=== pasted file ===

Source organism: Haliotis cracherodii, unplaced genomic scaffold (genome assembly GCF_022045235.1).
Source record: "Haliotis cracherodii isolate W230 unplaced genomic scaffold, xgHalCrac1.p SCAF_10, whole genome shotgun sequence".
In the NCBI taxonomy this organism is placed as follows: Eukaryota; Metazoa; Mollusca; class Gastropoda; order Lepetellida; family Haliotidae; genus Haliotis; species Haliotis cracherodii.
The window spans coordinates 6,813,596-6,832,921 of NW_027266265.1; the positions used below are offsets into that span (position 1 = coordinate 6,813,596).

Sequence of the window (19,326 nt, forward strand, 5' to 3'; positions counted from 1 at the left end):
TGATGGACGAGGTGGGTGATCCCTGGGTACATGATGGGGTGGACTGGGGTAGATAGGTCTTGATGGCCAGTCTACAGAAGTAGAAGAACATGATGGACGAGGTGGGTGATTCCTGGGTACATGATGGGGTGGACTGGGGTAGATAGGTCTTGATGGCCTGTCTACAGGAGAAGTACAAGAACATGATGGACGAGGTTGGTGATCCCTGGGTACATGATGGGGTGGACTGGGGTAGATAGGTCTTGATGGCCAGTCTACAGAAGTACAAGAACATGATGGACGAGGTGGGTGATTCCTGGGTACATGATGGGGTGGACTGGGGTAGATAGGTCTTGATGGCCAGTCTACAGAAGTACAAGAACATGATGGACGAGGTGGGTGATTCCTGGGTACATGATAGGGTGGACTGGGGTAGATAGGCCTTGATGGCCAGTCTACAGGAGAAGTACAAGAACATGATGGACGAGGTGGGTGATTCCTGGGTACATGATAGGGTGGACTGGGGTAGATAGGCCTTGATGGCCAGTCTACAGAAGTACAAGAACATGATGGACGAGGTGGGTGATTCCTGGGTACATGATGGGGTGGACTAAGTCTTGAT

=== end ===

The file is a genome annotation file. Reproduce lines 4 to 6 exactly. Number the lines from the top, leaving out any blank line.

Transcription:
The window spans coordinates 6,813,596-6,832,921 of NW_027266265.1; the positions used below are offsets into that span (position 1 = coordinate 6,813,596).

Sequence of the window (19,326 nt, forward strand, 5' to 3'; positions counted from 1 at the left end):
TGATGGACGAGGTGGGTGATCCCTGGGTACATGATGGGGTGGACTGGGGTAGATAGGTCTTGATGGCCAGTCTACAGAAGTAGAAGAACATGATGGACGAGGTGGGTGATTCCTGGGTACATGATGGGGTGGACTGGGGTAGATAGGTCTTGATGGCCTGTCTACAGGAGAAGTACAAGAACATGATGGACGAGGTTGGTGATCCCTGGGTACATGATGGGGTGGACTGGGGTAGATAGGTCTTGATGGCCAGTCTACAGAAGTACAAGAACATGATGGACGAGGTGGGTGATTCCTGGGTACATGATGGGGTGGACTGGGGTAGATAGGTCTTGATGGCCAGTCTACAGAAGTACAAGAACATGATGGACGAGGTGGGTGATTCCTGGGTACATGATAGGGTGGACTGGGGTAGATAGGCCTTGATGGCCAGTCTACAGGAGAAGTACAAGAACATGATGGACGAGGTGGGTGATTCCTGGGTACATGATAGGGTGGACTGGGGTAGATAGGCCTTGATGGCCAGTCTACAGAAGTACAAGAACATGATGGACGAGGTGGGTGATTCCTGGGTACATGATGGGGTGGACTAAGTCTTGAT